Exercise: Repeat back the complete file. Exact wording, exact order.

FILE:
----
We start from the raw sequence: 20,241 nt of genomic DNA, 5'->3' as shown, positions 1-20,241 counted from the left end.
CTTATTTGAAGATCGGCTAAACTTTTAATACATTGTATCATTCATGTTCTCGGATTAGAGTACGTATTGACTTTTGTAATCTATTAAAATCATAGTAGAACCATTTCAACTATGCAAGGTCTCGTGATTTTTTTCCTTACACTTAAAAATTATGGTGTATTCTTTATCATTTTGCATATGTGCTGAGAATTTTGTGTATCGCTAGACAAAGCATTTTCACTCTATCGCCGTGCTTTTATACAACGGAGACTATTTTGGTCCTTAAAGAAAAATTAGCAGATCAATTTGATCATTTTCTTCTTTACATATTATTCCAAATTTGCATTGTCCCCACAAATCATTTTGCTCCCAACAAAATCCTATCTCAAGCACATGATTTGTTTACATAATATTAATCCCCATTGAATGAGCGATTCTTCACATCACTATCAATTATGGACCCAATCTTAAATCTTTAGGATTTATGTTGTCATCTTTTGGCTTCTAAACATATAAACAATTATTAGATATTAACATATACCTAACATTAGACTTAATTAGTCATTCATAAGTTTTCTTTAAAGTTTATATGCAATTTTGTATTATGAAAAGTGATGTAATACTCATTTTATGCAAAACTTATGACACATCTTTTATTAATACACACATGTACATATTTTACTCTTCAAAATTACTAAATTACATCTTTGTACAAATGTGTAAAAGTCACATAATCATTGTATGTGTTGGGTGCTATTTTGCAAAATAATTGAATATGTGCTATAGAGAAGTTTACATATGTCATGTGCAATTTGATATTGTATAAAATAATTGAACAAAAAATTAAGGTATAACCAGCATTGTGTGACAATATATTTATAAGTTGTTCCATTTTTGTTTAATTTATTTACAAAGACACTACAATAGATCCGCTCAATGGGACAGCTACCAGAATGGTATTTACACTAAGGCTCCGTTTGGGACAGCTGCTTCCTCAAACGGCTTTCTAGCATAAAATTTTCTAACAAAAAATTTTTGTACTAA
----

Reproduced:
We start from the raw sequence: 20,241 nt of genomic DNA, 5'->3' as shown, positions 1-20,241 counted from the left end.
CTTATTTGAAGATCGGCTAAACTTTTAATACATTGTATCATTCATGTTCTCGGATTAGAGTACGTATTGACTTTTGTAATCTATTAAAATCATAGTAGAACCATTTCAACTATGCAAGGTCTCGTGATTTTTTTCCTTACACTTAAAAATTATGGTGTATTCTTTATCATTTTGCATATGTGCTGAGAATTTTGTGTATCGCTAGACAAAGCATTTTCACTCTATCGCCGTGCTTTTATACAACGGAGACTATTTTGGTCCTTAAAGAAAAATTAGCAGATCAATTTGATCATTTTCTTCTTTACATATTATTCCAAATTTGCATTGTCCCCACAAATCATTTTGCTCCCAACAAAATCCTATCTCAAGCACATGATTTGTTTACATAATATTAATCCCCATTGAATGAGCGATTCTTCACATCACTATCAATTATGGACCCAATCTTAAATCTTTAGGATTTATGTTGTCATCTTTTGGCTTCTAAACATATAAACAATTATTAGATATTAACATATACCTAACATTAGACTTAATTAGTCATTCATAAGTTTTCTTTAAAGTTTATATGCAATTTTGTATTATGAAAAGTGATGTAATACTCATTTTATGCAAAACTTATGACACATCTTTTATTAATACACACATGTACATATTTTACTCTTCAAAATTACTAAATTACATCTTTGTACAAATGTGTAAAAGTCACATAATCATTGTATGTGTTGGGTGCTATTTTGCAAAATAATTGAATATGTGCTATAGAGAAGTTTACATATGTCATGTGCAATTTGATATTGTATAAAATAATTGAACAAAAAATTAAGGTATAACCAGCATTGTGTGACAATATATTTATAAGTTGTTCCATTTTTGTTTAATTTATTTACAAAGACACTACAATAGATCCGCTCAATGGGACAGCTACCAGAATGGTATTTACACTAAGGCTCCGTTTGGGACAGCTGCTTCCTCAAACGGCTTTCTAGCATAAAATTTTCTAACAAAAAATTTTTGTACTAA